Have California's Republicans finally learned a lesson that some of their leaders have been trying to drive home for years – that they cannot prosper, or even survive, as a party of aging white men in the Western Hemisphere's most culturally complex society?
Perhaps so, since the state GOP is poised to make Jim Brulte, who has been issuing those warnings for years, its state chairman with a mandate to improve its fortunes.
Even the most anti-immigrant, anti-gay marriage, anti-tax, anti-abortion Republican activist must now recognize that with the party's wipeout in last month's elections, continuing down its recent path is a plunge into complete irrelevance.
Less than 30 percent of the state's registered voters call themselves Republicans. That was just about the party's share of the November electorate, and that's about its share of the California Legislature and of the state's congressional delegation.
But if Brulte, a veteran politician who engineered GOP gains in the Legislature in the 1990s, can shape up the party's infrastructure and finances, there may be an opportunity for it to make gains because of the growth of independent voters.
In fact, the expansion of independents has hurt Democratic voter registration even more than it has hurt Republican ranks.
When Jerry Brown was in his first governorship three-plus decades ago, Democrats commanded nearly 60 percent of voter registration, but have since dropped to less than 44 percent. Republicans, meanwhile, have rarely been above 35 percent.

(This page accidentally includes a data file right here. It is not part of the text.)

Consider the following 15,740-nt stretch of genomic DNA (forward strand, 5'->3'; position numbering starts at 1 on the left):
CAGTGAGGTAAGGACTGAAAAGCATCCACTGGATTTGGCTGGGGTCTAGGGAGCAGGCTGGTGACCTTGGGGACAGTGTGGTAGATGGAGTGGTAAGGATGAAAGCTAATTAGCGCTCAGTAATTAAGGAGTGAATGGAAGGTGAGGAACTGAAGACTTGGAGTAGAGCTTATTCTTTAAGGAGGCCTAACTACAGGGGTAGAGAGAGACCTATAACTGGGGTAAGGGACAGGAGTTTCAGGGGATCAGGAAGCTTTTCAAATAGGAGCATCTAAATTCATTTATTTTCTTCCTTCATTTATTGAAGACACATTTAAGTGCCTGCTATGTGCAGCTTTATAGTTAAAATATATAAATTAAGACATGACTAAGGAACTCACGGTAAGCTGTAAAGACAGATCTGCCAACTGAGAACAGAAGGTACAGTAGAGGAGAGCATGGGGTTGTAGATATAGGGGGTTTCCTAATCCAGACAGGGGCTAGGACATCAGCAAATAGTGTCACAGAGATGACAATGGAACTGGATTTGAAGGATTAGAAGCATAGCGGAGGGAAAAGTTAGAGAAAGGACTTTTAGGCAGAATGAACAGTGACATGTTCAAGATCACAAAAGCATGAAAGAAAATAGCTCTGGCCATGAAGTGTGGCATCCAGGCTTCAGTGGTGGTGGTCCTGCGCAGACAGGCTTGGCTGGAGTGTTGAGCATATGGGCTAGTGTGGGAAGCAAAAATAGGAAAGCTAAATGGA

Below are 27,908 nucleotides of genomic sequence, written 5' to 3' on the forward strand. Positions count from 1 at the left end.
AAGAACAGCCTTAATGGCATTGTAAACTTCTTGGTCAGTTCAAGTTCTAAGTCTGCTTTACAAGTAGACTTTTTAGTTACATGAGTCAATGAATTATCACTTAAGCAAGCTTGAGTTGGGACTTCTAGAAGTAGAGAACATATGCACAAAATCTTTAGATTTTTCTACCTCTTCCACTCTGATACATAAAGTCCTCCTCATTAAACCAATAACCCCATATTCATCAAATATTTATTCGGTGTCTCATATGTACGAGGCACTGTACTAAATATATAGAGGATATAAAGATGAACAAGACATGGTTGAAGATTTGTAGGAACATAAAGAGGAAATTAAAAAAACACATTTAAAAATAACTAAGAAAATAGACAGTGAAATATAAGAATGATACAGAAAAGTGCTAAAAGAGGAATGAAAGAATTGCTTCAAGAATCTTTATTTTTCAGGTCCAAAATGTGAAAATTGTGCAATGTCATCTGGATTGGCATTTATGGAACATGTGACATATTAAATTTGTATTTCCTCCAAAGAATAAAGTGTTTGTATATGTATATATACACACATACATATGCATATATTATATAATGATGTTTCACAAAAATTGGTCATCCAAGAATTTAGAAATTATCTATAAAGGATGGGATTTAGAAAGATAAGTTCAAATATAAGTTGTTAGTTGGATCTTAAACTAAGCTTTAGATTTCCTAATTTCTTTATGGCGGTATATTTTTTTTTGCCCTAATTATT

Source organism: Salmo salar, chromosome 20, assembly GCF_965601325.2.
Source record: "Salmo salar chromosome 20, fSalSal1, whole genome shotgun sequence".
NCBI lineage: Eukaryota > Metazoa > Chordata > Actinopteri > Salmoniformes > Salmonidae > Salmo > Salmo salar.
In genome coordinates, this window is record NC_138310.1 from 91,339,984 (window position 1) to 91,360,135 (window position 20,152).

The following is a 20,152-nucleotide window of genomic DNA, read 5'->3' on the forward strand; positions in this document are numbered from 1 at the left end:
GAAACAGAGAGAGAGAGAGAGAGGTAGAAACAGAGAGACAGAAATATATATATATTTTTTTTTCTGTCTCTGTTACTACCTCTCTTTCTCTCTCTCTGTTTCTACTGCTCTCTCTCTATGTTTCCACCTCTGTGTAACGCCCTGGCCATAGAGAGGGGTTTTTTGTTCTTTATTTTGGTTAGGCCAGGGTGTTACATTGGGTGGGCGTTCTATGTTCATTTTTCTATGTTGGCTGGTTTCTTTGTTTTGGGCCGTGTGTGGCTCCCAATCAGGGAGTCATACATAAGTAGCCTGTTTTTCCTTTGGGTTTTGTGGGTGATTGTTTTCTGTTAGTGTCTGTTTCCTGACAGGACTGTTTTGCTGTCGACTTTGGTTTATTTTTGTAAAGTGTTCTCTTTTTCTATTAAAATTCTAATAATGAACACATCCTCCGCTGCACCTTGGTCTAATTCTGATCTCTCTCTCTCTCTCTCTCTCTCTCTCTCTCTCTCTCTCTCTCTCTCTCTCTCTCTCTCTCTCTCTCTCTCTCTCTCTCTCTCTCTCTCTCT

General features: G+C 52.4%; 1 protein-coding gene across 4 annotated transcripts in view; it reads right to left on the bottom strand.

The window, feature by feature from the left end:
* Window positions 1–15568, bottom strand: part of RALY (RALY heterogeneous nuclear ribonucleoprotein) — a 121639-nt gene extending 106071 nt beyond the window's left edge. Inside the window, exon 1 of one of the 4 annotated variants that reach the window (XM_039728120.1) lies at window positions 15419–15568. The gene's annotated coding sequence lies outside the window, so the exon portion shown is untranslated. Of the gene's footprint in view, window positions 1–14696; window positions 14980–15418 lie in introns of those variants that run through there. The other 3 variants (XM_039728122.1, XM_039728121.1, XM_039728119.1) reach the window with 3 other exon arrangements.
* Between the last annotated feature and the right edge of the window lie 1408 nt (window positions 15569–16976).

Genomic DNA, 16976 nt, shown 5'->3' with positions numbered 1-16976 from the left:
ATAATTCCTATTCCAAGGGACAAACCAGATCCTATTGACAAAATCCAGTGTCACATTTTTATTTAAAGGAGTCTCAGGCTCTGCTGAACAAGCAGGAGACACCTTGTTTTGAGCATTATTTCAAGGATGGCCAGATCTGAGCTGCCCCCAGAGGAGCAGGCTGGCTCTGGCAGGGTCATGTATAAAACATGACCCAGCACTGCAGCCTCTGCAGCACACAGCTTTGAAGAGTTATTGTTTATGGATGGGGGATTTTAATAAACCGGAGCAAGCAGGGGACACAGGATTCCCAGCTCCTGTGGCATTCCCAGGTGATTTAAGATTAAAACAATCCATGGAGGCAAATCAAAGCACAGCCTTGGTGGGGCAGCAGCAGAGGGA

Despite inferior voter registration numbers, however, Republicans regularly won statewide contests in the 1980s because their mainstream candidates could appeal to independents and conservative Democrats. When Brulte was the Republican Assembly leader in 1994, before moving to the Senate, his party won a narrow Assembly majority.
There's been a huge sociological and cultural change in California since then, and the GOP ignored Brulte's warnings that it would become irrelevant if it failed to attract more women and nonwhite candidates and voters.
However, the soaring ranks of independents – now more than 20 percent – indicate that they are not wedded to the Democrats for one reason or another.
Therefore, they might be amenable to Republicans on issues – perhaps taxes, school reform or public pensions – where they consider Democrats to be wrongheaded.
Education would appear to be a particularly fertile field for Republicans because of a division between Democratic politicians who are joined at the hip to school unions and parents – especially Latino parents – who clamor for reform.
California's GOP is on life support. Whether it dies is up to the party's more realistic leaders, such as Brulte.